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Child Support

If you believe that your child support order is too low (or too high), this article may help. You can get help from the state Child Support Program or do it on your own.

You must have a court order to get child support. You can get child support you have custody or the child lives with you, the other parent can be found, and a court orders child support.

Child support is usually paid until the child graduates from high school or turns 19, whichever happens first.  You will probably continue paying even if the child’s other parent gets married or lives with someone else, you don’t see the child, or you are in prison or unemployed

Learn how to file a motion for contempt if the other parent has disobeyed a court order, such as orders of custody, child support, visitation, medical bills, or health insurance. 

If you can’t afford to pay court fees, you can ask the court for a fee waiver. A fee waiver allows people with very low income to skip paying court costs and fees. You can probably get a fee waiver if you get public benefits such as welfare, food stamps, SNAP, or SSI.

Families Change provides information to help kids, teens, and parents deal with a family breakup like a divorce or separation.

If you and the other parent agree on custody and visitation, your child probably doesn't need a lawyer. But you may want to ask for one if you and the other parent disagree about custody or visitation; you are worried about your child’s safety; or there is a question about paternity.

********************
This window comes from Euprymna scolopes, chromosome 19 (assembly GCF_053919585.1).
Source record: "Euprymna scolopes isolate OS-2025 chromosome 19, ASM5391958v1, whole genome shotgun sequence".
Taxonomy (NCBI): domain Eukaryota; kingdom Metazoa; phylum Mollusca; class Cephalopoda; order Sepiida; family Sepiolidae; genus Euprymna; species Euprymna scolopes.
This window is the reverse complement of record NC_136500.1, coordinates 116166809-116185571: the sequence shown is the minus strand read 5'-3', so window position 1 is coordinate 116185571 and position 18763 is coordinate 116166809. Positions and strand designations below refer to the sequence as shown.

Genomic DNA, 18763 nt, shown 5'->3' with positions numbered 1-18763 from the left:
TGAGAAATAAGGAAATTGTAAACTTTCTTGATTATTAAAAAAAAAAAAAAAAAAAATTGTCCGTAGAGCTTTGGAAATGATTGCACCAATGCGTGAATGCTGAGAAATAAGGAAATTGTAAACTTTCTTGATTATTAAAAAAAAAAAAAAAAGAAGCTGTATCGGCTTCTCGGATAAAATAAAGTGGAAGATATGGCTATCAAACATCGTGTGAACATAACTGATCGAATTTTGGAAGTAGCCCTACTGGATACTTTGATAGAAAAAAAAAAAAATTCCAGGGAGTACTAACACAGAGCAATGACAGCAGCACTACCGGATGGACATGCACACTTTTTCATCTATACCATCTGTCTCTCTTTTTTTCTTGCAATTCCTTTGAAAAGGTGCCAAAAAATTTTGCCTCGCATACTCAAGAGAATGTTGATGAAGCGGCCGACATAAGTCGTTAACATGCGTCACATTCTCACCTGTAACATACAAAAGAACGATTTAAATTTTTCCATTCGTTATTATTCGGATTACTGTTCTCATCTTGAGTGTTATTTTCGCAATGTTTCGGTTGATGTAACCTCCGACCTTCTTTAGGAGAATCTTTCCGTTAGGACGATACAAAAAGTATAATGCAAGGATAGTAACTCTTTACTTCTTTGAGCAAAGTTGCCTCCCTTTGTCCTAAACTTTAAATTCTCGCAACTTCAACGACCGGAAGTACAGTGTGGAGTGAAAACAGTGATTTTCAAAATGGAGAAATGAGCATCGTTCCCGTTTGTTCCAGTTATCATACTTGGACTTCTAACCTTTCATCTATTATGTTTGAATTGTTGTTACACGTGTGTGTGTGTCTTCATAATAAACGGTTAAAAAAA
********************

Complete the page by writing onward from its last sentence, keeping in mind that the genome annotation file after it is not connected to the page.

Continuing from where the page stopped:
Family Services is available to help families and the courts solve problems with child custody, visitation, restraining orders, and more.

As a father, you have the right to see your child—even if you are behind on child support. Read this article to learn your rights about paternity, visitation, custody, child support, if your child is moving, and more.

Going to court can be stressful. This video will cover everything you need to know about getting ready for a court hearing, including what to wear, who to bring with you, what happens when you see the judge, meeting with a mediator, and more. We hope that you'll feel more at ease and prepared after you watch this video.

Your child has the right to be supported by both parents. If you are the person taking care of your child, you have the right to get child support from your child’s father.

In divorce, separation, and custody cases, parents must give their financial information to the court. The court needs this information to make orders about child support, alimony, or legal fees.

Get information about child support services in Connecticut, what what happens when you go to family court, parenting education programs in Connecticut, and more.

If you can't afford a lawyer, you may have to represent yourself in family court. Here are some tips to help your day in court go more smoothly.

Is money being taken out of your pay because you owe a debt? A wage attachment is a court order that forces your employer to take money from your paycheck to pay the debt. Read this to learn when that can happen, how much can be taken, what you can do if you can’t afford it, and more.

This brochure answers frequently asked questions about what happens when you go to court for child support.

If you are a father, you can be required to pay child support if you are not the main person taking care of your child. If you show care and concern for your child, including financial support, you may have the right to custody or visitation.